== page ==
Bread Business Blog

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The short answer is: because it’s worth it.

Bread is bread. Right? You can get it at any grocery store or gas station and be fine. Right? Actually, no.

There are really four levels of bread.

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LEVEL ONE

Wonder Bread (and similar types) which are mass produced in factories and are full of chemicals and processes that eliminate most — if not all — of the nutritional value. Generally this is white flour or wheat flour bread. Those are not very good for you.

LEVEL TWO

Then there is mass produced whole grain bread. This is better for you . . . but it is still factory bread. It is made with whole grain flour but it is highly processed. Everything we are starting to understand about nutrition says that the best diets are the least processed ones.

LEVEL THREE

Then there is par baked bread. Most grocery stores and places like Panera do this. They want you to think the bread is fresh made but it isn’t. It comes to them frozen but already made and all they do is finish bake it. This class of bread may be whole wheat or not and it can taste okay. Trust me on this, any bread that is warm right out of the oven tastes great. Then you get it home and try to eat it over the course of a few days, not so much. We never judge warm bread for quality for just that reason. Taste test at room temperature and the distinctions become obvious.

LEVEL FOUR

Then there is true artisan bread. This is the good stuff. The flours are special. The processes are special. Everything that goes into it is premium quality, fresh and simple. This class of bread often includes locally-sourced ingredients and unique flavor combinations that you can’t get anywhere else. The product is made with love. It includes any scratch baked product and can be anything from organic to hard crusted to whole wheat. Level four breads are what we do best so I will focus on that.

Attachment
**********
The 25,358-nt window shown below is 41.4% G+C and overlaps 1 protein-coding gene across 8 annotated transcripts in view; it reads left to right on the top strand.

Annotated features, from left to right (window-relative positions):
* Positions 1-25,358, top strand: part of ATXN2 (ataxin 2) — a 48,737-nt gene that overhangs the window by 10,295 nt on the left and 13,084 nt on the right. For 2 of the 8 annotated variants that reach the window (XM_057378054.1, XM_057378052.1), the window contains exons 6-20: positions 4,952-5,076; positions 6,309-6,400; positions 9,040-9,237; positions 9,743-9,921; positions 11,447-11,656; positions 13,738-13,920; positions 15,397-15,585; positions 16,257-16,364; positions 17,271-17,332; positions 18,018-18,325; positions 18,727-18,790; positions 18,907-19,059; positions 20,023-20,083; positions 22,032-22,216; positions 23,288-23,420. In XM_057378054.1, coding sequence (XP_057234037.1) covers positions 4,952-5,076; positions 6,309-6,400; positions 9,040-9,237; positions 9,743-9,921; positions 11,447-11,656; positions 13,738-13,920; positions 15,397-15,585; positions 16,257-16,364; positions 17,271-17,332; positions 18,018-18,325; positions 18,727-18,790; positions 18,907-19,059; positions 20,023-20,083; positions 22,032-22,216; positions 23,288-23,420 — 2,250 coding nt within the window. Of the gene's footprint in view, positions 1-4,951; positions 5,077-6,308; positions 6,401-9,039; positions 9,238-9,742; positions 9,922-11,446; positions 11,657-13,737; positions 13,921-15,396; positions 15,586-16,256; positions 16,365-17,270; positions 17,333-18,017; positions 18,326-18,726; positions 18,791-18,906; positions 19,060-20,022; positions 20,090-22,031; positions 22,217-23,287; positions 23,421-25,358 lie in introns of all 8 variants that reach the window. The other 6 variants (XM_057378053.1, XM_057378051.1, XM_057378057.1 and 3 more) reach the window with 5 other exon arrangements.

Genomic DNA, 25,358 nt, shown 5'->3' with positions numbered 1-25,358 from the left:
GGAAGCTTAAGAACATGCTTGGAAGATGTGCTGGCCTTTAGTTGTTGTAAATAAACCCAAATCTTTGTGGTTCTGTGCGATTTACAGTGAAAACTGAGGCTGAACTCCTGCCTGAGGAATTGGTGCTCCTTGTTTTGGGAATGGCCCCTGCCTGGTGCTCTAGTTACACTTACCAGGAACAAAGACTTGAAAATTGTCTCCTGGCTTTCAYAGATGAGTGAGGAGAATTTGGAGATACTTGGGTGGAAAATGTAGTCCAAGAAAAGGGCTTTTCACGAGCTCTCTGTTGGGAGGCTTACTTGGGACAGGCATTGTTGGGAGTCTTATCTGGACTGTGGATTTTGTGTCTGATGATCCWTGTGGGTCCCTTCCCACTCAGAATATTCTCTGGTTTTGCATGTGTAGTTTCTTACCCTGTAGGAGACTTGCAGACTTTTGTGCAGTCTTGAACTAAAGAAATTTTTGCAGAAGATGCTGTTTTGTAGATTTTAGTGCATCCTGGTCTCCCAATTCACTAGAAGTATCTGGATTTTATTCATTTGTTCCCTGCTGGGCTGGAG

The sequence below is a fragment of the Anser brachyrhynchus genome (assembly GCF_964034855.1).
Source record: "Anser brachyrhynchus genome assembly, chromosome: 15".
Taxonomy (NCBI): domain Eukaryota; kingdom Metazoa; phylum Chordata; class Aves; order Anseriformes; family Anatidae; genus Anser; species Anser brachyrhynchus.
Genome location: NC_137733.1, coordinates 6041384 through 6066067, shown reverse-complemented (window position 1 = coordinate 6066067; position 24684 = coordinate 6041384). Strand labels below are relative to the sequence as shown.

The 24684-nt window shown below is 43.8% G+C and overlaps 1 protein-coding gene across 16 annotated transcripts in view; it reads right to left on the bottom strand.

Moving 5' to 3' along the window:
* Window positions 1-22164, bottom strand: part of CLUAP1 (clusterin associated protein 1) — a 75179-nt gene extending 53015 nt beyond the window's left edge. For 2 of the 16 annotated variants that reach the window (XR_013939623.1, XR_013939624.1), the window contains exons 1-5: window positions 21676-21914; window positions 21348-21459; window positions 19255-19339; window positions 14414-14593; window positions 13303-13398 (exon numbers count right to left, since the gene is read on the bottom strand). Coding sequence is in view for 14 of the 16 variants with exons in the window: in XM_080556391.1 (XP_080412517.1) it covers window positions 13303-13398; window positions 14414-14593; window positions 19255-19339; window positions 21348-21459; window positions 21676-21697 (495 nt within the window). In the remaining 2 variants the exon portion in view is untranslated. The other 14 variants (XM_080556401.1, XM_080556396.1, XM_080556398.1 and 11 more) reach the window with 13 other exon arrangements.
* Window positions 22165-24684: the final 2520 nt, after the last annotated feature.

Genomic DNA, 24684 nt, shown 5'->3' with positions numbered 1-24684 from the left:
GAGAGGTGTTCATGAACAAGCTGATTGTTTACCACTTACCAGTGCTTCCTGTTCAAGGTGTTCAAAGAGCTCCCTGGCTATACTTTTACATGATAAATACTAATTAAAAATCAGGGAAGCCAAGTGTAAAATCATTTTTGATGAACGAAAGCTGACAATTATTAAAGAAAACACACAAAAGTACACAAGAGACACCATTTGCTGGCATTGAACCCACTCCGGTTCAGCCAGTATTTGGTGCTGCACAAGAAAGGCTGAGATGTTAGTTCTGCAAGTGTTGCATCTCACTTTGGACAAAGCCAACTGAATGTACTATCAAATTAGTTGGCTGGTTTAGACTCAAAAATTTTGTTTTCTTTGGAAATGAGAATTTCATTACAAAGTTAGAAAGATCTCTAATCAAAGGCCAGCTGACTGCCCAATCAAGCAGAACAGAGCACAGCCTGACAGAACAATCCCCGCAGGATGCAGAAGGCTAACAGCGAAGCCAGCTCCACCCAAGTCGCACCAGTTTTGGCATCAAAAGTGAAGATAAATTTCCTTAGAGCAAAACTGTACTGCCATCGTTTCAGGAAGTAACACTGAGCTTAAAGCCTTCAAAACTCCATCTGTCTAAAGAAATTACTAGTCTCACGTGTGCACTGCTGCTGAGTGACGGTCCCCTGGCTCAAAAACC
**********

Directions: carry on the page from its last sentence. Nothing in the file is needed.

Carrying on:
The whole wheat bread that you eat from Great Harvest starts as wheat on a family-owned farm in the Golden Triangle of Montana. The Golden Triangle grows the best wheat in the world and ours is exclusively from there. Before we buy the wheat we test it to make sure it passes our exacting baking standards. After we buy it we test it again, this time for chemicals and GMOs to make sure it is clean. We do that with all of our wheat, before we ship any of it out to bakeries. Only after passing that test does our wheat get final approval to go out to our bakeries and be served to you.

"Wheat berry to flour to bread in 36 hours or less is our thing."

Once the wheat arrives at a bakery it is fresh milled on site to ensure the freshest taste and highest quality. Wheat berry to flour to bread in 36 hours or less is our thing. All of our breads are handmade from scratch each day.

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And the process is fun. When we say our products are made with love we mean it. The next time you visit a Great Harvest bakery, spend some time watching our kneaders and get a sense for the bakery’s vibe. If you don’t come away from that with a smile on your face, my advice would be to seek help. Possibly in the form of a cookie.

Who Doesn’t Love DIY? . . . At Least Until it Comes to the “D” Part . . .